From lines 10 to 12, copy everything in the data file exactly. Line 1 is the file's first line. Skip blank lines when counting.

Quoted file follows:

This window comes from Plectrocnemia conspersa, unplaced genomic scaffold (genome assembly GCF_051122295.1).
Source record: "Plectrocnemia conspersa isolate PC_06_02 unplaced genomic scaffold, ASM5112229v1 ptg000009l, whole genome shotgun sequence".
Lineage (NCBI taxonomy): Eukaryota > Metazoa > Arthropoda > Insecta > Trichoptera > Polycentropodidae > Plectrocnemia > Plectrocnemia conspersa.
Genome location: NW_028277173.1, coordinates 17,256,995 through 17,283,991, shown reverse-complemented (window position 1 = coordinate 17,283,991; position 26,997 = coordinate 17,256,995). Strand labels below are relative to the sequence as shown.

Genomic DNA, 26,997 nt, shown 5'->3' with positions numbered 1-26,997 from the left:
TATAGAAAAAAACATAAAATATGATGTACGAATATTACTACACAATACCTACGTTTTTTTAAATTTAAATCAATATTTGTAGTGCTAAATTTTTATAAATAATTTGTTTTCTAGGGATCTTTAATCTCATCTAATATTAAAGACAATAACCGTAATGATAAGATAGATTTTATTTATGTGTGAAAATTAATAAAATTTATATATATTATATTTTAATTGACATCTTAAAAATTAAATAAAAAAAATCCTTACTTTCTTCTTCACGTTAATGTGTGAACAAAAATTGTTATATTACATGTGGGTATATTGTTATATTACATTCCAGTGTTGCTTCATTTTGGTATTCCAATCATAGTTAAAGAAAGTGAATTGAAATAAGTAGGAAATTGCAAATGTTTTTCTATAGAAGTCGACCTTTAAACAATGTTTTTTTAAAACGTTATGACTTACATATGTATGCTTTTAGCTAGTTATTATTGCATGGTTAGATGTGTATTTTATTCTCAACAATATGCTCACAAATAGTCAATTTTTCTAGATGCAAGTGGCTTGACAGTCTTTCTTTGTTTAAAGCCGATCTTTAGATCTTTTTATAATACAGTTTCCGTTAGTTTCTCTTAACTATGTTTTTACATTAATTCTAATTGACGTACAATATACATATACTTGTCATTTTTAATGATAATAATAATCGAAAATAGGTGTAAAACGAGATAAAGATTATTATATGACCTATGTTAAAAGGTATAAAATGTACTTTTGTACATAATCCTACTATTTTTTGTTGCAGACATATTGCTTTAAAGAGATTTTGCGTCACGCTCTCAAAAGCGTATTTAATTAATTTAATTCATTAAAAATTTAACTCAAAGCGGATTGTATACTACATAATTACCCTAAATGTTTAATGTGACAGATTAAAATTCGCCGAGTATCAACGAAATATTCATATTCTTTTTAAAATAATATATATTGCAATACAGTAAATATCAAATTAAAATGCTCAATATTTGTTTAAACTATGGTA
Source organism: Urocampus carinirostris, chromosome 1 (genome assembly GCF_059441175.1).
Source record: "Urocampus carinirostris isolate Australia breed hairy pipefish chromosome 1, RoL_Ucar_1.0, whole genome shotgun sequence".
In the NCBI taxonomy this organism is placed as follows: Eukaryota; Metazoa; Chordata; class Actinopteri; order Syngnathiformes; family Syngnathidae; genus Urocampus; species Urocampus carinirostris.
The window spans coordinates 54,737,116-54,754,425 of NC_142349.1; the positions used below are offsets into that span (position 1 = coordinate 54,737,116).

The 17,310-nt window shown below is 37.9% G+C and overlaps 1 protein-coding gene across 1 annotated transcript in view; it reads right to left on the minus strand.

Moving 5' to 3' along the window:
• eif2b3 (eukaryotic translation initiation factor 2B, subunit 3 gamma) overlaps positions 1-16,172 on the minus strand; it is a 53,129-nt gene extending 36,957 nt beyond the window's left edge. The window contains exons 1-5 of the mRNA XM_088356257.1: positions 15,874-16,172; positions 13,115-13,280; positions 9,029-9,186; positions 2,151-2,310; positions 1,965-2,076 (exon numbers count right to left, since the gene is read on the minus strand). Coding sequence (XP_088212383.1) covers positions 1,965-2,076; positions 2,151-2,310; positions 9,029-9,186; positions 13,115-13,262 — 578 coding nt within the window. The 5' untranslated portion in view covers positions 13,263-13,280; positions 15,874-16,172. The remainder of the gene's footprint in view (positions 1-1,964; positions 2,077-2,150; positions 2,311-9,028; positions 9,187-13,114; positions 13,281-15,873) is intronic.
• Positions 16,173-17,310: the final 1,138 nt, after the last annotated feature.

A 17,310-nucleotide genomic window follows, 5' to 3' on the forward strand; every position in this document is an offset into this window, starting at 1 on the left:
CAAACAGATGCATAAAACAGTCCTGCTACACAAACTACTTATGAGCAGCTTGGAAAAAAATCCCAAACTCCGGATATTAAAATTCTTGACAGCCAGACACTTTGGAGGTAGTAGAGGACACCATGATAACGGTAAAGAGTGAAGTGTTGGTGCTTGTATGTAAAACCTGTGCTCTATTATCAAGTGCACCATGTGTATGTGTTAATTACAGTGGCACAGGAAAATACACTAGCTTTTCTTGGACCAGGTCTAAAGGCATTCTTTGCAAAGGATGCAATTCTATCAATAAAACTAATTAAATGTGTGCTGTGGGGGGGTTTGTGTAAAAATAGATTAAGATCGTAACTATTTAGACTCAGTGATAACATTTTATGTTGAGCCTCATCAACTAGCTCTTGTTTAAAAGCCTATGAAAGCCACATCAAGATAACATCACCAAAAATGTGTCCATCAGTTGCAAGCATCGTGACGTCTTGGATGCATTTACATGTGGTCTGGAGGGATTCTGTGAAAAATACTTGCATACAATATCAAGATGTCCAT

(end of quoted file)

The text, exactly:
The window spans coordinates 54,737,116-54,754,425 of NC_142349.1; the positions used below are offsets into that span (position 1 = coordinate 54,737,116).

The 17,310-nt window shown below is 37.9% G+C and overlaps 1 protein-coding gene across 1 annotated transcript in view; it reads right to left on the minus strand.

Moving 5' to 3' along the window: